The leader of the US-arm of Sri Lanka's Tamil Tigers had been arrested in New York for supporting "terror" activities on the island, the US embassy in Colombo said in a statement yesterday.
Karunakaran Kandasamy, also known as Karuna and the main US representative of the Liberation Tigers of Tamil Eelam (LTTE), was charged on Wednesday in Queens, New York, and was scheduled to be taken before a magistrate, the embassy said.
"The arrest is the latest in ongoing investigation of [the] terrorist group's reliance on individuals in the US as a major source for money, arms, and military technology," the statement said.
If convicted, Kandasamy faces a maximum sentence of 15 years imprisonment, the statement added.
It said the LTTE, designated a foreign terrorist organisation by the US State Department since October 1997, has covertly operated within the country "to further its war of terror in Sri Lanka and elsewhere."
"We refuse to allow this to continue," the statement quoted US attorney Roslynn Mauskopf as saying.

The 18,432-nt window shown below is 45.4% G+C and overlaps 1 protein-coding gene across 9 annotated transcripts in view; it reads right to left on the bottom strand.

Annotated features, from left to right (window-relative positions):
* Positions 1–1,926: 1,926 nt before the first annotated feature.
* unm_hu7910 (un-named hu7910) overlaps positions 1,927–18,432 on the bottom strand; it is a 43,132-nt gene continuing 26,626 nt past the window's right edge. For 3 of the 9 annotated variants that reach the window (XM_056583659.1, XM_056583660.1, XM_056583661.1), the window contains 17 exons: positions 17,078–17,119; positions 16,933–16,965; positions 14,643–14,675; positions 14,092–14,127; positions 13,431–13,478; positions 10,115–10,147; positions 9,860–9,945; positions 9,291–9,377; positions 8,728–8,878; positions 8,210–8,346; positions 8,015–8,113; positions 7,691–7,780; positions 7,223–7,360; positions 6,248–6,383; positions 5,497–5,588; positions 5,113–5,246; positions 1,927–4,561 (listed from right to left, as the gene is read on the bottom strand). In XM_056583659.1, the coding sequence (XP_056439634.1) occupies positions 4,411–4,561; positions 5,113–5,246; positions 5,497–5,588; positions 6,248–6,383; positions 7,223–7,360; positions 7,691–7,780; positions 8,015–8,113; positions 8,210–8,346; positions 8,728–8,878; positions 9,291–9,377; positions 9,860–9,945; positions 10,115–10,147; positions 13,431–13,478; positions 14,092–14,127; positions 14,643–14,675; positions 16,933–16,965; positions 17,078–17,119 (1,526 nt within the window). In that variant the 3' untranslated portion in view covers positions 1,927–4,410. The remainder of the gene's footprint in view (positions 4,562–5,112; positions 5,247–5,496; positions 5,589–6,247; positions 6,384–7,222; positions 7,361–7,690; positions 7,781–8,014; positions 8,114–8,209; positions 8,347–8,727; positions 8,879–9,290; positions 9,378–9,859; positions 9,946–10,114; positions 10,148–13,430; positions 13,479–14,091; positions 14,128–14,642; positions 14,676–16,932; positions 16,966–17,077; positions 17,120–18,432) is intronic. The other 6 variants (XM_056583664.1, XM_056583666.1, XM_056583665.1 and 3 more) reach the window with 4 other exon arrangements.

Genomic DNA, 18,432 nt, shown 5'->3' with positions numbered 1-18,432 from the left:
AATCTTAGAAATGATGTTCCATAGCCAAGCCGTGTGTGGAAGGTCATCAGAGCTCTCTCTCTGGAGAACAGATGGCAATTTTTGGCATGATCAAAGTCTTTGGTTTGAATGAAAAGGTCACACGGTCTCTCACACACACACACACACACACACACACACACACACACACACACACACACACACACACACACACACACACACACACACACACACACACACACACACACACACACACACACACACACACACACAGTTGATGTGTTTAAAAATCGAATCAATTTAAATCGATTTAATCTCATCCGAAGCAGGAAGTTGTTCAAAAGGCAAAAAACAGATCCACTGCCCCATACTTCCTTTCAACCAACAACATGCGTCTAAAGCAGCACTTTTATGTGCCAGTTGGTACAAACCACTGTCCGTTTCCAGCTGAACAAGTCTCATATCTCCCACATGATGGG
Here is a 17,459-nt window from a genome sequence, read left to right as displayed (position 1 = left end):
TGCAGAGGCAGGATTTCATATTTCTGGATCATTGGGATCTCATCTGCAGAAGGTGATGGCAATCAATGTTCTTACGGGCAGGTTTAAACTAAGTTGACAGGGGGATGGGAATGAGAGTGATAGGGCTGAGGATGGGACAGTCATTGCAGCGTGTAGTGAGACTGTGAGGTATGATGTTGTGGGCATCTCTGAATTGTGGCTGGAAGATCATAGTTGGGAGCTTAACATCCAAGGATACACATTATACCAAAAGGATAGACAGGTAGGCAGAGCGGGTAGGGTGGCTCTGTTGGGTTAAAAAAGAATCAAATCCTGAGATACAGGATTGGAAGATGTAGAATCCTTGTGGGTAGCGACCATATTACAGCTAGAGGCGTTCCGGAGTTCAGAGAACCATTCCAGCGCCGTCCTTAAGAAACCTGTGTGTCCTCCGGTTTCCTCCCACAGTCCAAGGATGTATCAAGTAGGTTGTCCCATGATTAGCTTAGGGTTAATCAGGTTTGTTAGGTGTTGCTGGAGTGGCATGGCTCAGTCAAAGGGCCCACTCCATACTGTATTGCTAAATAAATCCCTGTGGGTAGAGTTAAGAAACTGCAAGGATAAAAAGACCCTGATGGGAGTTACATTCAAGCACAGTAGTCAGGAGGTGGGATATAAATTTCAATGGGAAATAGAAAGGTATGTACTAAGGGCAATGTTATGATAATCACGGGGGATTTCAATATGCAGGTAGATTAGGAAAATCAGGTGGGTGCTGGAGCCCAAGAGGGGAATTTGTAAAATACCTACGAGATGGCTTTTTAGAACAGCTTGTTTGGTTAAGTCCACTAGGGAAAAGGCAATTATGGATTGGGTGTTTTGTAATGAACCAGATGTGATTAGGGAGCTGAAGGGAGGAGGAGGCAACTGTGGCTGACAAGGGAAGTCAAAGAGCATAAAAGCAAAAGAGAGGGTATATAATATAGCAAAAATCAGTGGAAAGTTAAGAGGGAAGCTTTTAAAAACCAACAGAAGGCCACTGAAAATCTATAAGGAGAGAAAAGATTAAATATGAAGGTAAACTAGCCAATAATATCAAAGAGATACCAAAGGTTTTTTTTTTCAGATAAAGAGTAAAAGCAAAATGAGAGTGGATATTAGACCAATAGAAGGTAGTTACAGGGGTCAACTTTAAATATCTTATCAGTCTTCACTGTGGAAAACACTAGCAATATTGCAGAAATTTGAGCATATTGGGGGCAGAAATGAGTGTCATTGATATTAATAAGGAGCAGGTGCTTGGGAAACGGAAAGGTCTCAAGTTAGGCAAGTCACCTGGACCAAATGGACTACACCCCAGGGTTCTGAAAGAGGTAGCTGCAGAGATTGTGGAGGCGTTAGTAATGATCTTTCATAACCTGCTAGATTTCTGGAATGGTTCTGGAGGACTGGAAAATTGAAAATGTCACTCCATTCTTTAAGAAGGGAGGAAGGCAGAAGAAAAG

FBI investigator Mark Mershon said the suspect "hasn't merely supported the Tamil Tigers' cause, he orchestrated US support."
"We can no sooner allow terrorists to raise funds here than we would allow them to carry out acts of terrorism here," Mershon was quoted as saying.
According to the complaint, the LTTE relies on sympathetic Tamil expatriates residing in the US, Canada, Britain, Australia, France, and several other countries to raise and launder money, smuggle arms, explosives, equipment, and technology into LTTE-controlled territory, obtain intelligence about the Sri Lankan government and spread propaganda.
Eleven people were previously indicted in New York on charges relating to the material support of the LTTE, the US embassy said.
The charges include the procurement of military arms and technology, attempting to bribe purported US State Department officials to remove the LTTE from its terrorist list and to sell classified intelligence concerning the LTTE, fundraising, and the LTTE's covert payment of a US Congressman's trip to LTTE-controlled territory.
The Tiger rebels controls large parts of Sri Lanka's embattled north where they run a de facto separate state. More than 60,000 people have been killed in the LTTE's drawn out separatist campaign since 1972.
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